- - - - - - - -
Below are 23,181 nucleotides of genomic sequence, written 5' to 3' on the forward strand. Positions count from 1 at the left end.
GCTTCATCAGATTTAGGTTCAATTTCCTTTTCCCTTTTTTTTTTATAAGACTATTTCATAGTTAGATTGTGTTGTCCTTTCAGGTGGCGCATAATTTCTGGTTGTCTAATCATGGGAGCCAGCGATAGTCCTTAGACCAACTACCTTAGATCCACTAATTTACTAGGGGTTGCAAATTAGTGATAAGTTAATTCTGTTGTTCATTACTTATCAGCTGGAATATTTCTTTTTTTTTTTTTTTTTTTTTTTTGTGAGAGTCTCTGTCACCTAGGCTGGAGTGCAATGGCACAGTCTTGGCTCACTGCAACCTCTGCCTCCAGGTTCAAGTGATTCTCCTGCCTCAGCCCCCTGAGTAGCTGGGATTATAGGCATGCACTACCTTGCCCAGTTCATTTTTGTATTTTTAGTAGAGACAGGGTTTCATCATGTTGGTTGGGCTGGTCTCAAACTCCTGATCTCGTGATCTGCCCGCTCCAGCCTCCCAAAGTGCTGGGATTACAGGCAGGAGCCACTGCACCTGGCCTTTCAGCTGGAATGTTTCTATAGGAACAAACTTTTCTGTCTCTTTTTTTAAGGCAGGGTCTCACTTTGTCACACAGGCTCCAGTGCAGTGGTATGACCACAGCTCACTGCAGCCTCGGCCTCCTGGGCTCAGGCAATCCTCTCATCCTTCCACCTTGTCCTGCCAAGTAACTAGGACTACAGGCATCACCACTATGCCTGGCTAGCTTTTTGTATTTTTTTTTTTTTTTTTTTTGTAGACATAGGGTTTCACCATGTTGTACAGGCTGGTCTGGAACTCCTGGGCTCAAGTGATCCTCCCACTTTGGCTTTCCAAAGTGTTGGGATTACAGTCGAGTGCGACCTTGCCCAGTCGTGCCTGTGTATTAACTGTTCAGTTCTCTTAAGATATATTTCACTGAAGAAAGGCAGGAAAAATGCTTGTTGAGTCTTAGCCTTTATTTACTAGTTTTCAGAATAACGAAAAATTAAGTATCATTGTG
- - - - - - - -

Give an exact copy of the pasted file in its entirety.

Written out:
Below are 23,181 nucleotides of genomic sequence, written 5' to 3' on the forward strand. Positions count from 1 at the left end.
GCTTCATCAGATTTAGGTTCAATTTCCTTTTCCCTTTTTTTTTTATAAGACTATTTCATAGTTAGATTGTGTTGTCCTTTCAGGTGGCGCATAATTTCTGGTTGTCTAATCATGGGAGCCAGCGATAGTCCTTAGACCAACTACCTTAGATCCACTAATTTACTAGGGGTTGCAAATTAGTGATAAGTTAATTCTGTTGTTCATTACTTATCAGCTGGAATATTTCTTTTTTTTTTTTTTTTTTTTTTTTGTGAGAGTCTCTGTCACCTAGGCTGGAGTGCAATGGCACAGTCTTGGCTCACTGCAACCTCTGCCTCCAGGTTCAAGTGATTCTCCTGCCTCAGCCCCCTGAGTAGCTGGGATTATAGGCATGCACTACCTTGCCCAGTTCATTTTTGTATTTTTAGTAGAGACAGGGTTTCATCATGTTGGTTGGGCTGGTCTCAAACTCCTGATCTCGTGATCTGCCCGCTCCAGCCTCCCAAAGTGCTGGGATTACAGGCAGGAGCCACTGCACCTGGCCTTTCAGCTGGAATGTTTCTATAGGAACAAACTTTTCTGTCTCTTTTTTTAAGGCAGGGTCTCACTTTGTCACACAGGCTCCAGTGCAGTGGTATGACCACAGCTCACTGCAGCCTCGGCCTCCTGGGCTCAGGCAATCCTCTCATCCTTCCACCTTGTCCTGCCAAGTAACTAGGACTACAGGCATCACCACTATGCCTGGCTAGCTTTTTGTATTTTTTTTTTTTTTTTTTTTGTAGACATAGGGTTTCACCATGTTGTACAGGCTGGTCTGGAACTCCTGGGCTCAAGTGATCCTCCCACTTTGGCTTTCCAAAGTGTTGGGATTACAGTCGAGTGCGACCTTGCCCAGTCGTGCCTGTGTATTAACTGTTCAGTTCTCTTAAGATATATTTCACTGAAGAAAGGCAGGAAAAATGCTTGTTGAGTCTTAGCCTTTATTTACTAGTTTTCAGAATAACGAAAAATTAAGTATCATTGTG